Combining up to 16 individually adjustable electrodes with optical stimulation in mice

Simultaneously recording and perturbing neural circuits with millisecond-scale temporal precision is a cornerstone of optogenetics research, but the methods for doing so are not always easily accessible. A variety of labs have come up with ad hoc ways to incorpoate fiber optic cables into existing multielectrode implant designs. Very few of these solutions have been documented or published, even though this is becoming an increasingly popular technique. Fortunately, the Moore Lab at Brown University recently published a manuscript on their “flexDrive,” a lightweight implant that can hold multiple fiber optic cables and 16 electrodes (Voigts et al., 2013).

The flexDrive provides a low-weight and high-yield method for chronic electrophysiology. (A) Isometric view of the flexDrive showing the one-piece spring (blue) that acts as the drive mechanism. (B) Illustration of the flexDrive implanted in a 6 month old C57/bl6 mouse. Due to the low implant weight (~2 g), the impact on the drive on natural behavior is minimal. (C) Cross section of the drive and its placement on the mouse skull. In this example, electrodes target the thalamus. (D) Cortical action potentials recorded from a stereotrode (12 µm nicrome wire, gold plated to ~300kΩ) on a flexDrive showing eight clusters (color coded clusters, non-clustered spikes in gray) and average 95% percentiles of the waveforms on two electrode contacts.

The flexDrive provides a low-weight and high-yield method for chronic electrophysiology. (A) Isometric view of the flexDrive showing the one-piece spring (blue) that acts as the drive mechanism. (B) Illustration of the flexDrive implanted in a 6 month old C57/bl6 mouse. Due to the low implant weight (~2 g), the impact on the drive on natural behavior is minimal. (C) Cross section of the drive and its placement on the mouse skull. In this example, electrodes target the thalamus. (D) Cortical action potentials recorded from a stereotrode (12 µm nicrome wire, gold plated to ~300kΩ) on a flexDrive showing eight clusters (color coded clusters, non-clustered spikes in gray) and average 95% percentiles of the waveforms on two electrode contacts.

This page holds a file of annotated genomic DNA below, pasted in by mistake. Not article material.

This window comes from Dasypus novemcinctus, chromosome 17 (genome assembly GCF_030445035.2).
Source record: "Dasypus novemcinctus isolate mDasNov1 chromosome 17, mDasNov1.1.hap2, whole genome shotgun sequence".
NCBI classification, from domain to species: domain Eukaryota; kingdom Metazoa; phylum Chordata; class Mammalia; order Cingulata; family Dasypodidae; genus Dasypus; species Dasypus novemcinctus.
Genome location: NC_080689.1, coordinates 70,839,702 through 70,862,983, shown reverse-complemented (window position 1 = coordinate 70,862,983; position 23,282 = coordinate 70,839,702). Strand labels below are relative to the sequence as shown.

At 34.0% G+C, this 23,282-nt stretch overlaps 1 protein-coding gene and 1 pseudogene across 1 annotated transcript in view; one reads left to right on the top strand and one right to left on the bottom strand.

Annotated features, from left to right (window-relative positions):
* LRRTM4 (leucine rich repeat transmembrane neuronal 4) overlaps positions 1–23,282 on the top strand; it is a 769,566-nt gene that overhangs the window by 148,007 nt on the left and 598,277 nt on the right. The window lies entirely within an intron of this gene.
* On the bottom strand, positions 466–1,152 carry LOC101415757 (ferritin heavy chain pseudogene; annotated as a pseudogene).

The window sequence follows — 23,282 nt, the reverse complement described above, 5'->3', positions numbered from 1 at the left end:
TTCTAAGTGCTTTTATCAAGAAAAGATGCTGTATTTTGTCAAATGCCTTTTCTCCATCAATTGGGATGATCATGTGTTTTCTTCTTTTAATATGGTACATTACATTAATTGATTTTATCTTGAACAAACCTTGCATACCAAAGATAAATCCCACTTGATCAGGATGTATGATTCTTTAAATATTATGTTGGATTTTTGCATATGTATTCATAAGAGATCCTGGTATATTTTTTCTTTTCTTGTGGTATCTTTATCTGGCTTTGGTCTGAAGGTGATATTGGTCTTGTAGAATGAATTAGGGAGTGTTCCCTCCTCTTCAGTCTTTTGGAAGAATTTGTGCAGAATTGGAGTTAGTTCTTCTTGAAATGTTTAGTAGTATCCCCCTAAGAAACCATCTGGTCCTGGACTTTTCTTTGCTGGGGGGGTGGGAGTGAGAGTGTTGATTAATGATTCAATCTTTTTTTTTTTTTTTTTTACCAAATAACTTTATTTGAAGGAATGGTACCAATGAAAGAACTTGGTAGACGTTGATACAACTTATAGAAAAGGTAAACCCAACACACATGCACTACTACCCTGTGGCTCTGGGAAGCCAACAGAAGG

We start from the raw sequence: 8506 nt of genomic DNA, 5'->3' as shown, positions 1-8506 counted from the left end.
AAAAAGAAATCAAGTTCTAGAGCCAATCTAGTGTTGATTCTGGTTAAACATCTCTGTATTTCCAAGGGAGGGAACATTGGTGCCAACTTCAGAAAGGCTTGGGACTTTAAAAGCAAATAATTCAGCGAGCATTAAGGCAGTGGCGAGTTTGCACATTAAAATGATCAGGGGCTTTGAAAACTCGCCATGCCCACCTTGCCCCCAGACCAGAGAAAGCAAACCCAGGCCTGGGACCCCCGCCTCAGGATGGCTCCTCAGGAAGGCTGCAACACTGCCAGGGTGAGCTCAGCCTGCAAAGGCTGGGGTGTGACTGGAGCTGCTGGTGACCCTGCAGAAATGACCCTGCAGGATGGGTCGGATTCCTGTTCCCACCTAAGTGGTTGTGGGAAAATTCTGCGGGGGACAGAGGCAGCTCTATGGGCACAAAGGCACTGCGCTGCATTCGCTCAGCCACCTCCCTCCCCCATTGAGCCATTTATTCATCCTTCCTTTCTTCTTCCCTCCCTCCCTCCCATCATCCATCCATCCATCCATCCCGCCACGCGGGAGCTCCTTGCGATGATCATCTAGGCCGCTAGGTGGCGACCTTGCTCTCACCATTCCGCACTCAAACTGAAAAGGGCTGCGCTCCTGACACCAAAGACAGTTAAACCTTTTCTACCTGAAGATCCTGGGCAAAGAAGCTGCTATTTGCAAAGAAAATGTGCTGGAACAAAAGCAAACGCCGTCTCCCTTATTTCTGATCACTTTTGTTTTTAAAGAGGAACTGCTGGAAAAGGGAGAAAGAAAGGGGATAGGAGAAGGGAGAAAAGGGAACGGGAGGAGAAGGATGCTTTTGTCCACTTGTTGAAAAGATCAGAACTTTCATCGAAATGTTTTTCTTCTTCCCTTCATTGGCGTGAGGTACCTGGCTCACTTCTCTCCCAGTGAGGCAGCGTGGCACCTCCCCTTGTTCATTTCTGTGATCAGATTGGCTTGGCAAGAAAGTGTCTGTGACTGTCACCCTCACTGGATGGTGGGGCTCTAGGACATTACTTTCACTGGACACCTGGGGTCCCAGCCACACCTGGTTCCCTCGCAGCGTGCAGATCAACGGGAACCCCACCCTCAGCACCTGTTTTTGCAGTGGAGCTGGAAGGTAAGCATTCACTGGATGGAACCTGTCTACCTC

The basic concept is similar to the designs from Matt Wilson’s lab involving a ring of electrodes, each driven by its own screw (Kloosterman et al., 2009). But it introduces a novel spring-based drive mechanism that significantly reduces both the weight of the implant and the time it takes to build. In contrast to previously published designs (Anikeeva et al., 2011), each of the electrodes on the flexDrive can be moved independently—a feature that is essential for maximizing the number of well-isolated single units that can be recorded.

Comparison between existing types of implants and the flexDrive. Our novel design results in a higher number of individually movable electrodes at a reduced implant weight compared to existing methods. The drive weight of ~2 g enables experimenters to either implant two drives per mouse, or to scale the design to 32 driven electrodes per implant.

Comparison between existing types of implants and the flexDrive. Our novel design results in a higher number of individually movable electrodes at a reduced implant weight compared to existing methods. The drive weight of ~2 g enables experimenters to either implant two drives per mouse, or to scale the design to 32 driven electrodes per implant.

The authors have put a lot of effort into making their designs as accessible as possible. They’ve created a complete online assembly manual, which includes all the design files and a list of parts. Still, labs that don’t have much previous experience building electrode implants might find it difficult to obtain all the components necessary to build the flexDrive. Because so many aspects of the design have been optimized, it requires a number of non-standard parts. It would be nice if the community could figure out a way to eliminate the high barrier to building designs such as this one, perhaps by creating a centralized mechanism for ordering supplies.

References

Anikeeva P, Andalman AS, Witten I, Warden M, Goshen I, et al. 2011. Optetrode: A multichannel readout for optogenetic control in freely moving mice. Nat Neurosci 15: 163-70

Kloosterman F, Davidson TJ, Gomperts SN, Layton SP, Hale G, et al. 2009. Micro-drive array for chronic in vivo recording: drive fabrication. J Vis Exp

Voigts J, Siegle JH, Pritchett DL, Moore CI. 2013. The flexDrive: An ultra-light implant for optical control and highly parallel chronic recording of neuronal ensembles in freely moving mice. Front Sys Neurosci 7

 

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